So for the week following that incident, I was not only stupid, but I was also a loser, incompetent, ugly, and every other negative adjective I could think of.  By the end of a week, the unfortunate mess had begun to fade, and I had started to climb uphill. But it took a whole week!  And that meant for a whole week I was miserable for no rational reason at all!  I had let that incident trigger my feelings of inadequacy and incompetence and steal virtually everything positive from that one week of my life!

In other words, I had allowed that other person to lay her own trip on me, and her trip was her trip and NOT my trip!  The problem was that I had not taken the source of the rant into consideration, probably because she came at me like a Mack truck with her negative energy and just plowed into me.  I had not expected her irrational accusations, and I reacted rather than respond.

Fortunately, these incidents do not happen often.  I have learned to avoid situations and people who might take me down into the pits.  Given time, when I encounter problematic people, I can tell myself to “consider the source.”  But in this case, I was not given time to do this. Had I been given time, I would have remembered that the person who bore down on me was an alcoholic.  I was raised by alcoholics, and I was married to an alcoholic.  One thing I learned about alcoholics, at least the ones who raised me and the one I married, is that what they do and say can be problematic and not reflective of rational thought or of compassion for their fellow human beings. Brains that are driven by addictive substances frequently drive off the deep end–that’s what I have witnessed, anyway.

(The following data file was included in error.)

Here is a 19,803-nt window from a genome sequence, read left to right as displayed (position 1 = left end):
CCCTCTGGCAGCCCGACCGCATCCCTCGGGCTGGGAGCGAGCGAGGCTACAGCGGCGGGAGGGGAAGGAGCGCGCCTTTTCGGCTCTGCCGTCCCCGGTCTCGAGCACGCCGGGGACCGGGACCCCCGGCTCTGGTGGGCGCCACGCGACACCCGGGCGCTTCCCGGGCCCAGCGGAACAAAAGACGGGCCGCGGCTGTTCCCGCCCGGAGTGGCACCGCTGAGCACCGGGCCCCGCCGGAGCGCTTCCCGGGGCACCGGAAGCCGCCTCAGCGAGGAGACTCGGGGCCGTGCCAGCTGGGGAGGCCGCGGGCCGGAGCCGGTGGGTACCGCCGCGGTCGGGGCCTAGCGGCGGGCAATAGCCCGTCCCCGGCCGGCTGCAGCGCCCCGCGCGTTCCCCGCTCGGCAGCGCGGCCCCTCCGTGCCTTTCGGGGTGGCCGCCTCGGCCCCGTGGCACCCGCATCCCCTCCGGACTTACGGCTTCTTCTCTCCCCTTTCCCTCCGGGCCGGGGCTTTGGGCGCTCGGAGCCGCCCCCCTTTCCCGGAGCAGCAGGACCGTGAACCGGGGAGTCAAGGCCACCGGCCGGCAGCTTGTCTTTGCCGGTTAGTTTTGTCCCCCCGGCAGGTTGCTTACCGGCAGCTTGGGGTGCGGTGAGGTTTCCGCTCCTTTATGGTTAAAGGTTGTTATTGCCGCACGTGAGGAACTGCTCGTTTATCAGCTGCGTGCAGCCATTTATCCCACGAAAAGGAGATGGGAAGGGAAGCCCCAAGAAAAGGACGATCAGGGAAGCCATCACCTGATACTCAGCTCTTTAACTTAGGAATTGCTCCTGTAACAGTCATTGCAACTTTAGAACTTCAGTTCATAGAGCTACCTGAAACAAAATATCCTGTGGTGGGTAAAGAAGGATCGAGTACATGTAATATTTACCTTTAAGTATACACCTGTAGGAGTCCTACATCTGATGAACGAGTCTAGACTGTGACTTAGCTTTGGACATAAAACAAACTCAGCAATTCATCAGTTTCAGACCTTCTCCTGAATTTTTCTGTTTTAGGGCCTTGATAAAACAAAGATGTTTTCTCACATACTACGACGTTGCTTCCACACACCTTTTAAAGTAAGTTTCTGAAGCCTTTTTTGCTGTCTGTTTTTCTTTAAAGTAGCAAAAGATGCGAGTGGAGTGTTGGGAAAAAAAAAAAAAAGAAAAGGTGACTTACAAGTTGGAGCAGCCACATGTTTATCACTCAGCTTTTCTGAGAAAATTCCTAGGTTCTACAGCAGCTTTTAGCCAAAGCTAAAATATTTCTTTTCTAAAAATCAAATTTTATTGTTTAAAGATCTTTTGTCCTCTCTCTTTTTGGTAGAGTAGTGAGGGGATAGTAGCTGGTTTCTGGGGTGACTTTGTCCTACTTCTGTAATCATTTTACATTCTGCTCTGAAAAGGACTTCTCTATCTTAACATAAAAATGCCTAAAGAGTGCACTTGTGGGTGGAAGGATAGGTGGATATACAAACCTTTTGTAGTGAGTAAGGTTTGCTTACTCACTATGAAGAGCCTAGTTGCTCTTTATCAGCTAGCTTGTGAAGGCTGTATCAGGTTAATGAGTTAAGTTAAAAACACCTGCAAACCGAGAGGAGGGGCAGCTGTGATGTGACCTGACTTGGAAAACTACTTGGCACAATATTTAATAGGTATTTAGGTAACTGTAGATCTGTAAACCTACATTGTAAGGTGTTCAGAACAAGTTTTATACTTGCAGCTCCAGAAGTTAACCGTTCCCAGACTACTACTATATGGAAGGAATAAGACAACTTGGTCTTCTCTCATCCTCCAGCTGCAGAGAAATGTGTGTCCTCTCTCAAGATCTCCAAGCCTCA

Thus, if I had had time to “consider the source,” I would not have taken her words personally. In fact, I would not have put any value at all on what she said or how she said it.  I would have steered her out of my apartment and then shut and locked my door–after telling her to mind her own damned business. That parting shot would not, I realize, have registered with her, but I would have felt good saying it.

A few days after the incident, I received an e-mail message from this person that said: Sometimes it’s not about you.  I realize now that she was ever so correct in saying that!  What happened that morning was certainly NOT about me!  It was all about HER!  But at the time she was deep in her rant, I didn’t grasp that.  As a result, I let her behavior take its toll on me.  A few days later, I received another e-mail from her asking if I knew of a place where she could buy salmon from Native Americans.  I laughed when I saw that message because it was such a non-sequitur, and I did not respond. It’s possible that she did not even remember her visit and her rant.  Who knows?

The incident I described was unfortunate, but now I believe that the woman involved actually gave me a gift:  Her behavior and my reaction to it have taught me that I need to quickly identify and consider the source of negativity that comes to me, even when it catches me off guard.  The instant I detect the negative content in another person’s rant at me or in the other person’s behavior, then I will say to myself, “Consider the source . . . ,” turn off my receptors, and quietly walk away. That’s my plan.  I’ll let you know how well it works.

Posted by Jean Fairgrieve at 12:04 PM 0 comments